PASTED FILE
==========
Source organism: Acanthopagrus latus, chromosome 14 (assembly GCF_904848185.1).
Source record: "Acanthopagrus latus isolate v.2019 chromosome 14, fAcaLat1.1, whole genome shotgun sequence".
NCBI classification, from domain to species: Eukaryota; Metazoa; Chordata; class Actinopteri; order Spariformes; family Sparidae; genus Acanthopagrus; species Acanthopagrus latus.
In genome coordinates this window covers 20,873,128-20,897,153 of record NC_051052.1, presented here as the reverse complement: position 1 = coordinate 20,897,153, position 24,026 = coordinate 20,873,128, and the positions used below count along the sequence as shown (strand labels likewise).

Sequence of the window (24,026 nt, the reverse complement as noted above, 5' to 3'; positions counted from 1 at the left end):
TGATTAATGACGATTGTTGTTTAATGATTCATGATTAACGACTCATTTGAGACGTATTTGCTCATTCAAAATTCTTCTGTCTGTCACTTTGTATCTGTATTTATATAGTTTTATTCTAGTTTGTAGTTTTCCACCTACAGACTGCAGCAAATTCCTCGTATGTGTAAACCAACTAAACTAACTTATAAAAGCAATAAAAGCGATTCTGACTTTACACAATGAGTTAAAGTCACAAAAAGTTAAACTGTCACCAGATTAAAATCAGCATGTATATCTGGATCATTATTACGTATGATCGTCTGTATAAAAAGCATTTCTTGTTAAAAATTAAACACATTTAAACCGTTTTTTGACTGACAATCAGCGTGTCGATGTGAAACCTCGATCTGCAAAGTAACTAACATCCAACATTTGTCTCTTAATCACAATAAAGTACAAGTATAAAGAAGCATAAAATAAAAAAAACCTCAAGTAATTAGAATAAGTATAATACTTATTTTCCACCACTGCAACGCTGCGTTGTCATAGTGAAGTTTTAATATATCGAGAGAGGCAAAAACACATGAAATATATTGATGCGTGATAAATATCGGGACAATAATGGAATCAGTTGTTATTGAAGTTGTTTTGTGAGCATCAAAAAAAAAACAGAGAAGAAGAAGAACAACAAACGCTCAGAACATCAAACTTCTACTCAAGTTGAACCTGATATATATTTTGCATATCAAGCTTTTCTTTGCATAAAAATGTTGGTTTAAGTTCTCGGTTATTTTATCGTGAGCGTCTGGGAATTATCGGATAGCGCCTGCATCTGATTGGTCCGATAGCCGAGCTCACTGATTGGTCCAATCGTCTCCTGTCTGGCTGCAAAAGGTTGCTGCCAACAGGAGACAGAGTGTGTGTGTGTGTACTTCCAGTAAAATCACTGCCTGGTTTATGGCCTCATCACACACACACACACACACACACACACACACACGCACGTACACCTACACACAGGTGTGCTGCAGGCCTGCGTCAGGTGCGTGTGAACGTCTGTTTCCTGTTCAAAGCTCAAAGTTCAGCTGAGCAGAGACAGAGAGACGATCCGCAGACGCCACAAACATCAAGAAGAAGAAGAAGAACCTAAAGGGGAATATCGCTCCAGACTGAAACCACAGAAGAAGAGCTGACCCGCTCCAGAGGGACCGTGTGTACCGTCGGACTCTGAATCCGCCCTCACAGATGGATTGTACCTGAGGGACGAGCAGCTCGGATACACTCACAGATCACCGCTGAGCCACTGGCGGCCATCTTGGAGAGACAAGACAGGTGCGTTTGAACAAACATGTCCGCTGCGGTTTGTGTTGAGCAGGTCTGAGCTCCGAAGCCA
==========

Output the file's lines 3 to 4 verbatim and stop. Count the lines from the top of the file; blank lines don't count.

NCBI classification, from domain to species: Eukaryota; Metazoa; Chordata; class Actinopteri; order Spariformes; family Sparidae; genus Acanthopagrus; species Acanthopagrus latus.
In genome coordinates this window covers 20,873,128-20,897,153 of record NC_051052.1, presented here as the reverse complement: position 1 = coordinate 20,897,153, position 24,026 = coordinate 20,873,128, and the positions used below count along the sequence as shown (strand labels likewise).